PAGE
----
Archaeologists discover brick foundations near Wren Building| August 9, 2011
Building likely associated with slaves.
A set of undocumented brick building foundations—“a little island of preservation” hidden for centuries beneath William & Mary’s Historic Campus—will provide a glimpse back into the College’s time-shrouded early years.
“It is wonderful that our colonial campus, about which so much is known, still can surprise us after all these centuries,” said Louise Kale, director of William & Mary’s Historic Campus.
College archaeologists say the partially unearthed foundation looks to be the remains of “a fairly massive outbuilding,” a structure that was almost certainly associated with slaves who worked at William & Mary in the early 18th century. The foundation runs 20 feet east-west and more than 16 feet north-south. The remains extend underneath a sidewalk south of the Wren Building. Their discovery prompted postponement of scheduled repairs to the sidewalk.
The precise location of the foundation has been recorded and the areas exposed for examination have been filled in. The site will remain preserved under nearly two feet of earth. The College is already making plans for a complete archaeological excavation of the site.
“The discovery of these foundations is too important to rush the process,” Kale explained. “We need some time to put together a partnership of all the necessary scholars to interpret this site. When we do this project, it’s important that we do it thoughtfully and that we do it right.”
She said that such an archaeological dig calls for a large amount of preliminary research, including a review of all relevant documents and papers. Kale added that the College will also need time to raise the necessary funding for the project and also make sure there is an opportunity for students to be involved in the work.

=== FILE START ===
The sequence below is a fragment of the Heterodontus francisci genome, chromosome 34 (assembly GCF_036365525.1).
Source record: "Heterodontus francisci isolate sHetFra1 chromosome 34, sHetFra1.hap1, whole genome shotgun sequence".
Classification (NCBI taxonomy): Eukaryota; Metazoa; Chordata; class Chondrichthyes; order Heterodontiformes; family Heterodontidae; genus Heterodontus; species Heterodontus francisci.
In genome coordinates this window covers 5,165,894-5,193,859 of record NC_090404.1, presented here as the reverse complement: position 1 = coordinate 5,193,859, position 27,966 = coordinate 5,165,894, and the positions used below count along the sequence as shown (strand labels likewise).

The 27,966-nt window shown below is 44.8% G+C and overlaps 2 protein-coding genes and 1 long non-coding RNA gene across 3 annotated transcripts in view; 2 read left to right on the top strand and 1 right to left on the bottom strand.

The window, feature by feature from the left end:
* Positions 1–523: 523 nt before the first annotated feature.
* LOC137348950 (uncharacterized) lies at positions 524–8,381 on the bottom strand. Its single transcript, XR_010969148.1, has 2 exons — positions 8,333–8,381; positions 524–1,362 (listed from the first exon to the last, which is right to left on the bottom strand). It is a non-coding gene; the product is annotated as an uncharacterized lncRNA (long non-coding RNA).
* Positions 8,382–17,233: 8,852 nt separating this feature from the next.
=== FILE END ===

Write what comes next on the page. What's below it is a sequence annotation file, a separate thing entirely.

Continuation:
Joe Jones, director of the William and Mary Center for Archaeological Research (WMCAR), said that the foundation could reliably be dated to the 18th century by the type of mortar used. Other contextual clues led him to believe that construction of the foundation may date as early as the second quarter of the century. Such a figure would put the foundations as somewhat more recent than the Wren Building, which was constructed between 1695 and 1700.
“It’s a substantial outbuilding or dependency,” Jones said. “Based on the time period, where it’s located and the dimensions, it’s probably a specific-function building like a kitchen building or maybe quarters for slaves.”
Neil Norman, ACLS/Mellon Foundation New Faculty Fellow in the Department of Anthropology, says the foundation is relatively substantial—three brick courses wide—a finding that tends to eliminate some functions from discussion of the building’s purpose.
“It’s probably not a privy, probably not a stable, probably not a smokehouse,” he said. “Those kinds of structures are usually wooden and relatively ephemeral. If it was an outbuilding, it was a relatively substantial one and one that could have been used for quite some time. If you are going to invest money into durable materials and energy into creating what, back then, was a relatively massive structure, then it’s something intended to endure.”
Norman is a specialist in the archaeology of Africa and the African diaspora. He is a participant in the College’s Lemon Project, an ongoing initiative that examines the relationship of the College with slavery. The project draws its name from Lemon, an enslaved man whose name appears in early 19th-century records of William & Mary. Norman says a careful examination of the foundation will provide an opportunity to understand life in the early days of the College more fully.